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‘Belet Huen is a peaceful place’

The Story

Early forecasts aren't optimistic. It's reported that Canadian forces will have to calm trigger-happy gangs, high on narcotics, who rule Somalia fearlessly. But when the Black Hawk helicopters land in Belet Huen, the Canadians are greeted with welcoming cheers. The Canadian soldiers are surprised to find a relative level of calm in Belet Huen. The famine is under control, with almost no one dying of starvation anymore in this replenished region. But over in the Somali capital of Mogadishu, U.S. Marines have shot and killed a Somali during a peace march.

Medium: Television
Program: Prime Time News
Broadcast Date: Dec. 28, 1992
Guest(s): Dan Alvis, Kevin Hopkins, Carol Mathieu, David Putsch, Michael Rainville
Host: Peter Mansbridge
Reporter: Susan Harada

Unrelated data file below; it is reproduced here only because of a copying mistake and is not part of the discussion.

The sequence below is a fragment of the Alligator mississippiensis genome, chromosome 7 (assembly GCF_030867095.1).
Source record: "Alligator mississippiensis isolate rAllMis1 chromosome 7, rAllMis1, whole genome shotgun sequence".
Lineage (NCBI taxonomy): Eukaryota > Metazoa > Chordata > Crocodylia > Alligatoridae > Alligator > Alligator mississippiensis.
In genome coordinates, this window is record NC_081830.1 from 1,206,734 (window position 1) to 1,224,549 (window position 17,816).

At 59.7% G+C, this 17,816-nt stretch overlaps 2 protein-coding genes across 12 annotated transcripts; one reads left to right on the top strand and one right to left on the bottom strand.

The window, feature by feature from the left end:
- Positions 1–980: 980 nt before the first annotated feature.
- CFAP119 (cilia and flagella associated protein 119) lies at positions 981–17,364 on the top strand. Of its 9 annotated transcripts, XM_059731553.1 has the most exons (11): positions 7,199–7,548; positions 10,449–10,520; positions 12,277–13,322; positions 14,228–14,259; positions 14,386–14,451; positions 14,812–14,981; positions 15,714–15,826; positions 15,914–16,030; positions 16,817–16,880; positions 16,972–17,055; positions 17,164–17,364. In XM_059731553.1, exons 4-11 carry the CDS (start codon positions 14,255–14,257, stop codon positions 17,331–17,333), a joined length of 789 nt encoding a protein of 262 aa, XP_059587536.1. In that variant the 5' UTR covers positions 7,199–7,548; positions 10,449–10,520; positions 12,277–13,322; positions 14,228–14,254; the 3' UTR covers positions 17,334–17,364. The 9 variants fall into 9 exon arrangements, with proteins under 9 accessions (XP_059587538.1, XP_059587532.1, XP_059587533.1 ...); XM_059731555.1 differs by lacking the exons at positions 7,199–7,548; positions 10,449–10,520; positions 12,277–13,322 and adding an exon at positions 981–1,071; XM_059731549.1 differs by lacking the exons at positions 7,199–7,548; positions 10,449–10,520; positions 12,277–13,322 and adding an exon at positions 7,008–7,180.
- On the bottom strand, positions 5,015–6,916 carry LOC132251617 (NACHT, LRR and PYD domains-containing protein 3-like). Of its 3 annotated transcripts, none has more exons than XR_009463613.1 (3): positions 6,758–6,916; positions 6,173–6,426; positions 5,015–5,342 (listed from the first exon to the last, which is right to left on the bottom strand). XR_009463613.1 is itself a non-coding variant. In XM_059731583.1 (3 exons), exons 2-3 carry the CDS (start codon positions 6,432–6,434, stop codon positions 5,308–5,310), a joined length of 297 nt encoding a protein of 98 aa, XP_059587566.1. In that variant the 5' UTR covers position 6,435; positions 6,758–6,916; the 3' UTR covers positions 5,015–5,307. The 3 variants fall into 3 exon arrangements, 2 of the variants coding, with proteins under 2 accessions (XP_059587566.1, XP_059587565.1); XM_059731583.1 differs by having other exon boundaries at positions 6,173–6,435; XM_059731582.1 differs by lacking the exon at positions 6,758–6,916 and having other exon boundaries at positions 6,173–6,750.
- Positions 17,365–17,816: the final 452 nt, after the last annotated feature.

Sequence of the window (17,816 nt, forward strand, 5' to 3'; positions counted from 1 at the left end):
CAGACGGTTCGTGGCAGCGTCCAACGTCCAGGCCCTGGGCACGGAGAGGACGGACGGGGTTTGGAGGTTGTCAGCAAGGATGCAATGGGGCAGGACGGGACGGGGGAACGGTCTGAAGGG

Duration: 5:24

Did You know?

. Two internal government reports written before the troops were sent to Somalia warned of attitude problems among Canadian soldiers. The Peacekeeping Review stated that "We are seen by some as self-indulgent and not sensitive to the feelings, customs and requirements of others." The Peacekeeping Training Report indicated that "Canadians are known as complainers with an attitude of superiority based in part on a lack of knowledge." This issue later became central to the Somalia inquiry. The question would be asked whether the Canadians should have been sent in at all.

. Lt.-Col. Carol Mathieu was placed in charge of the Canadian Airborne Regiment in October 1992. He succeeded Lt.-Col. Paul Morneau. During the public inquiry on Somalia, it was revealed that Morneau had recommended that a group of unruly soldiers be removed from the Somalia mission. Morneau was replaced by Mathieu after the Airborne division failed their readiness test before they departed for Somalia.

. Gen. John de Chastelain was the chief of defence staff when the Canadian soldiers were sent into action in Somalia. He was later criticized for sending the troops despite red flags that the Airborne Regiment was not adequately trained and suffered disciplinary problems. Gen. John Anderson succeeded de Chastelain once the mission was underway. The media also condemned him for telling the troops in Somalia to maintain a low profile during Kim Campbell's bid for the Conservative leadership.


The Somalia Affair more